How to live (I)

As an atheist of the militant persuasion, it’s somewhat odd that in the past two weeks I’ve spent significant time in deep conversation with a preacherman. Sometimes you need to call in the specialists, and the situation demanded a specialist of his description.

The strangest part of the experience, however, was finding that the urge to label myself inconsistent in having this interaction was insignificantly weak, and in the end rested on something linguistic rather than principled. And I mention this because it’s immensely liberating to realise that one can be as principled as always, without those principles trumping all other interests.

On reflection, I suspect that the mistake I’d always made was in imagining that human interaction was often a zero-sum game. It sometimes is, to be sure, but far less often than I once believed. Any principles worth holding dear are presumably only valuable because of the utility they generate for you (I’m excluding fundamentalist epistemologies here) and others (assuming we should factor others in at this fundamental level).

My primary utility function rested in first doing no harm, which I interpreted as being as irreproachable as possible. This meant that while people may or may not have enjoyed interacting with me, they could at least not accuse me of deceiving them.

But it’s not surprising that interaction often ends up being a zero-sum game with this outlook, as my primary engagement with others was largely inward-looking, as a result of the fear of betraying the demands of that utility-function.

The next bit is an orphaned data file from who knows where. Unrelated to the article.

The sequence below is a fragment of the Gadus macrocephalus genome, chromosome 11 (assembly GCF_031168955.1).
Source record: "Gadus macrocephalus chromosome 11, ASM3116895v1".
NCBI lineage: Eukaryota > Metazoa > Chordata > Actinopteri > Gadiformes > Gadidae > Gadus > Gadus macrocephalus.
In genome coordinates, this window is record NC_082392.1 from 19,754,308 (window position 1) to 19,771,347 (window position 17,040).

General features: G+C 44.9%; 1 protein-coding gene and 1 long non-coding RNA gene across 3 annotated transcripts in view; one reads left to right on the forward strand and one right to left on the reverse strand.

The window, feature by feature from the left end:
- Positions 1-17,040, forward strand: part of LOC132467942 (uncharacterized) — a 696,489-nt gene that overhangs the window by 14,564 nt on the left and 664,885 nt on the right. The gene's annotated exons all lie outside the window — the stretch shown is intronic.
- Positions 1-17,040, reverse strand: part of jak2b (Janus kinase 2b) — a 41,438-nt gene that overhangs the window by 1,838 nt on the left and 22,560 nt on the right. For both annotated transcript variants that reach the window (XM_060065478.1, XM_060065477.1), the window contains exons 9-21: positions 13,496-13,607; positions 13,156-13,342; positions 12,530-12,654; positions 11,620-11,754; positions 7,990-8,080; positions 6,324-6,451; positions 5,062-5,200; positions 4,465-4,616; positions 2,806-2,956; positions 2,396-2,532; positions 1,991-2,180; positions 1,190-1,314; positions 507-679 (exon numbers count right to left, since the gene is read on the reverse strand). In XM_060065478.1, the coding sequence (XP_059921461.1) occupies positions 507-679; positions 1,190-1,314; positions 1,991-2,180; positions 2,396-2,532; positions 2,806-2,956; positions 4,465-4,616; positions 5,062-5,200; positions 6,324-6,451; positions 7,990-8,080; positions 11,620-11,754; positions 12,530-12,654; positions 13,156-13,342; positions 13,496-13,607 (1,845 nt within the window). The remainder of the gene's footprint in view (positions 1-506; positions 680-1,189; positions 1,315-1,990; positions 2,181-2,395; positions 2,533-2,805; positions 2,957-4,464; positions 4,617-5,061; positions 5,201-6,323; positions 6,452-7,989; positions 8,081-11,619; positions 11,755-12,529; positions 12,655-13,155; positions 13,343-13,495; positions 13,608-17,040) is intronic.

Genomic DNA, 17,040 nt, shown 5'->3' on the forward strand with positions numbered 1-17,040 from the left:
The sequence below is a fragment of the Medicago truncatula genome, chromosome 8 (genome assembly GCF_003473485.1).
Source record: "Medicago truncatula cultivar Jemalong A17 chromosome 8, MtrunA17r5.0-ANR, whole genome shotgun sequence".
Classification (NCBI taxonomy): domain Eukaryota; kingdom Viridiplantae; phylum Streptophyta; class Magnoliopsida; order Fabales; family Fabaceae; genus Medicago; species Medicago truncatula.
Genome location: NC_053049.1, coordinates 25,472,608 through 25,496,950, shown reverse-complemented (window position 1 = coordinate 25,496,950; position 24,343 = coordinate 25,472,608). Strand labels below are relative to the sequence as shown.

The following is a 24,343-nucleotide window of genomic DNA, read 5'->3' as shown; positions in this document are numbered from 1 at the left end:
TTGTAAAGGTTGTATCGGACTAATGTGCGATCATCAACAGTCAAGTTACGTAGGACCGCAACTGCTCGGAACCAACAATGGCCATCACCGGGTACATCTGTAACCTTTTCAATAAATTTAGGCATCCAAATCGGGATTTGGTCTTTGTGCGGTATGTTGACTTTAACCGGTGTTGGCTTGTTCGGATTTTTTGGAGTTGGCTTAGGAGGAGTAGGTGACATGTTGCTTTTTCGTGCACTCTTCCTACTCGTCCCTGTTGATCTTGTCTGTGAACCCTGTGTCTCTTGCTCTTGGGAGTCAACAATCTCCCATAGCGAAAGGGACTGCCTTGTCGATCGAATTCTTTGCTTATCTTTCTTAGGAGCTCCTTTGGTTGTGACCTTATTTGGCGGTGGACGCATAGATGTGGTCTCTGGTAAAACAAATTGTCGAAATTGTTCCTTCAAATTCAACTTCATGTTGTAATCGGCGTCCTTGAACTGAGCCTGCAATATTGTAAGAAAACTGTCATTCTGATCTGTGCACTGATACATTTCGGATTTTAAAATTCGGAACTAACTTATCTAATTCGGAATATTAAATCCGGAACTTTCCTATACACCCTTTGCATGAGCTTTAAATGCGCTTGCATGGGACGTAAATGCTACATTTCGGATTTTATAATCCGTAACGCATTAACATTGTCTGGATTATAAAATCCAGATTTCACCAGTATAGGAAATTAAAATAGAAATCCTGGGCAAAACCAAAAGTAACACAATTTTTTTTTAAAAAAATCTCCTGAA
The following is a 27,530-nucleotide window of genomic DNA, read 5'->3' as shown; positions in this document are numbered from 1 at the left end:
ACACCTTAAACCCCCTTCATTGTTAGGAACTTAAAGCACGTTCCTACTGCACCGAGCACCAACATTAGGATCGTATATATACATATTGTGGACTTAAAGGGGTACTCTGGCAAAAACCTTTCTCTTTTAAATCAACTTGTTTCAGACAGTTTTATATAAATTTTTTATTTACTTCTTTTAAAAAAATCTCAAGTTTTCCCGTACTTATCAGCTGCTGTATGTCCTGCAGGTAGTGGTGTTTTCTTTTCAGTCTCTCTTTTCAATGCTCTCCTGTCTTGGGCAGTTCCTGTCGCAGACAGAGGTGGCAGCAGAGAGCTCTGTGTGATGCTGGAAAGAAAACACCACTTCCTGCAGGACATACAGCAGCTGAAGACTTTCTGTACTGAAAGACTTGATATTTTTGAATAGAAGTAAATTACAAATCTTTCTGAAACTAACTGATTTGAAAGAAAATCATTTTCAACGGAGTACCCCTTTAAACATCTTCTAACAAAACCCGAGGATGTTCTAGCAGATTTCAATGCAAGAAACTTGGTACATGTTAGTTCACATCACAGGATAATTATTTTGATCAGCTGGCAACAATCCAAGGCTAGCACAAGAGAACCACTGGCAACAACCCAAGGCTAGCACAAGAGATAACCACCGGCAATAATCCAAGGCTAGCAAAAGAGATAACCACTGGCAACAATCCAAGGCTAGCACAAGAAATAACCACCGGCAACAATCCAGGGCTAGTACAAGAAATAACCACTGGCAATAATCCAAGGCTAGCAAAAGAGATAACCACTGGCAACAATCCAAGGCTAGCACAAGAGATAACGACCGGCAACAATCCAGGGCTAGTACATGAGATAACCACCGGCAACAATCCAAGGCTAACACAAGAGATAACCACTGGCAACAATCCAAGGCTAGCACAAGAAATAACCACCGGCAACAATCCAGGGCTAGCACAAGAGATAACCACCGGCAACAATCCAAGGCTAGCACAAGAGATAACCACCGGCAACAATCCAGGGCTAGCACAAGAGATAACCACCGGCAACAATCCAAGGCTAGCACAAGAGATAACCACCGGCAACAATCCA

And being inward-looking, it’s likewise unsurprising that I was often more concerned with my own utility than with that of others – even though I’ve always argued for a contractarian account of morality, whereby what satisfies others may well satisfy me in the end also. A sizeable contradiction was staring at me all along, and it’s unfortunately taken me quite long to spot it.

Avoiding this contradiction was partly a factor of complacence and partly a factor of the support system I embraced, which involved people like-minded enough that the irrationality of my position never had to be exposed.

But in being forced to observe the destructive nature of the selfishness that exists at the thin end of this mindedness, I was lucky enough to start being able to observe the alternatives – which, at the end of a very long story for another day – led me to the preacherman mentioned above. There is still much to figure out, but more importantly, there is much that can’t be figured out – and that’s quite alright.

More on this another day – a cocktail, followed by some molecular gastronomy, awaits.

By Jacques Rousseau

Jacques Rousseau teaches critical thinking and ethics at the University of Cape Town, South Africa, and is the founder and director of the Free Society Institute, a non-profit organisation promoting secular humanism and scientific reasoning.